Power producer and retailer AGL Energy will face questions from investors over government pressure for it to extend the life of its NSW plant.
Under-pressure power producer and retailer AGL Energy will face renewed questioning from shareholders over the future of its Liddell power station in NSW at its annual general meeting on Wednesday.
Australia's second-largest energy retailer has faced demands in recent weeks from Prime Minister Malcolm Turnbull and Energy Minister Josh Frydenberg to keep Liddell operating beyond its scheduled shutdown in 2022
With rising energy prices high on the agenda, the federal government is trying to delay the closure of the coal-fired power plant for at least five years in order to stave off a likely shortfall in generation.
However AGL boss Andrew Vesey has remained firm that he is not interested in extending Liddell's life or selling it, citing the high costs of maintaining the ageing plant as well as AGL's plan to exit coal-fired power by 2050.
Incoming AGL chairman Graeme Hunt, a former CEO at Transurban and Lihir Gold, is expected to underline that approach at the company's annual general meeting in Melbourne.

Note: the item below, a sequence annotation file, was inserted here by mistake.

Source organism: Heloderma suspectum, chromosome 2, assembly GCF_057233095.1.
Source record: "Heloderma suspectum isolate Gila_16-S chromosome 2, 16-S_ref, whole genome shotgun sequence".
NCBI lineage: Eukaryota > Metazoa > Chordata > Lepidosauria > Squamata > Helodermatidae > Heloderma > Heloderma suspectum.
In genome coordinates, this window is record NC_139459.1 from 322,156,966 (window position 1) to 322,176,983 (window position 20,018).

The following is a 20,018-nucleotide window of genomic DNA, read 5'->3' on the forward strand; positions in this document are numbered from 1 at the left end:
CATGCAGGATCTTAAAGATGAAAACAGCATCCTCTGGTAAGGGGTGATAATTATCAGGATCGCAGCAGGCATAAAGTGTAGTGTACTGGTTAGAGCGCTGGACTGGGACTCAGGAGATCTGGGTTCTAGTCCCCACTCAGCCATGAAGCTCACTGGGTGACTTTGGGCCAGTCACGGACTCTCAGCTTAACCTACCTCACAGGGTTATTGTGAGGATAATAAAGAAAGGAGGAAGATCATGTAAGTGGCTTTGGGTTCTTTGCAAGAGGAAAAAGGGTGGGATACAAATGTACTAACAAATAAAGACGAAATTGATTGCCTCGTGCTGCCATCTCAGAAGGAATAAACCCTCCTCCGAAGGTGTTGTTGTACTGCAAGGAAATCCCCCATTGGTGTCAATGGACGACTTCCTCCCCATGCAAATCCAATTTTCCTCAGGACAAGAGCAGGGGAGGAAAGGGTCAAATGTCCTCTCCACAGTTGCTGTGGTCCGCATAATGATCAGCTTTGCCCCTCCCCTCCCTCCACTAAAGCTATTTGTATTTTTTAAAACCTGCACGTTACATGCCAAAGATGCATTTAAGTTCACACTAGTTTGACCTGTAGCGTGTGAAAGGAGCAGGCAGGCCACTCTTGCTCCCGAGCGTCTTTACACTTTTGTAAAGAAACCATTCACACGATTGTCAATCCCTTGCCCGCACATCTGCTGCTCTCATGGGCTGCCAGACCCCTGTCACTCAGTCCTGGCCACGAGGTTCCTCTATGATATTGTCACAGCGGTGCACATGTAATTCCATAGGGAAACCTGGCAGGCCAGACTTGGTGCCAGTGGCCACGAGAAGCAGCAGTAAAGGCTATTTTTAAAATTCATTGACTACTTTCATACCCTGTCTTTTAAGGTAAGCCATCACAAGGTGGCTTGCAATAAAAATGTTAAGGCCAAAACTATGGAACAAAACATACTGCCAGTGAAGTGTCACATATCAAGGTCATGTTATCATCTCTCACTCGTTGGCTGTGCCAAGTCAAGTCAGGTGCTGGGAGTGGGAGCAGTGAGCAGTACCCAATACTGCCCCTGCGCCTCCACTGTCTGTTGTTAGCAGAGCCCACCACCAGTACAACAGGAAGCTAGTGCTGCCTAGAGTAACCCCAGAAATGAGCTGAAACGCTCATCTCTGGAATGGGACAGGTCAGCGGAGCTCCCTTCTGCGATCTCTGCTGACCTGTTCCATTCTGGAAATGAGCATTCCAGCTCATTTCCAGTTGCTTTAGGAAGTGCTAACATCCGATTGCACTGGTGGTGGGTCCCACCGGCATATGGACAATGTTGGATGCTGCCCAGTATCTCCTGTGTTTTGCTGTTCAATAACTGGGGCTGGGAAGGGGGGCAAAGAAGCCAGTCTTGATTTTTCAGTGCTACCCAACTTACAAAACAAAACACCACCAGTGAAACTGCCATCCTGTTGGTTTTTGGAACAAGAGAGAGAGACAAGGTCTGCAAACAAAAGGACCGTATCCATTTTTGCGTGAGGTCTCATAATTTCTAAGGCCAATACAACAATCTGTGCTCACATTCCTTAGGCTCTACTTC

Earlier this month, Mr Vesey made a small concession to Canberra by agreeing, at Mr Turnbull's request, to take to his board a proposal to keep Liddell open until 2027 or sell it to another party.
He also agreed to work out a plan within 90 days to ensure sufficient extra renewable power supply to make up for the loss of Liddell's generation and investors will be hoping for details at the AGM.
AGL's company's board will also be anxious as a potential second "strike" over executive pay looms.
AGL shareholders delivered a first "strike" at last year's AGM, with more than a third of shareholders voting against the company's remuneration report that included the use of non-financial targets and underlying earnings to calculate chief executive Andy Vesey's $6.94 million pay packet.
AGL's board has agreed to cap the CEO's salary at nearly the same level for the 2018 financial year, but still risks a vote for a board spill if more than a quarter of votes go against the report.
Proxy advisors ISS and CGI Glass Lewis have expressed concern over the pay level but recommended voting in favour of the remuneration report.
However, the Australian Shareholders Association says the remuneration remains excessive and will vote against the report.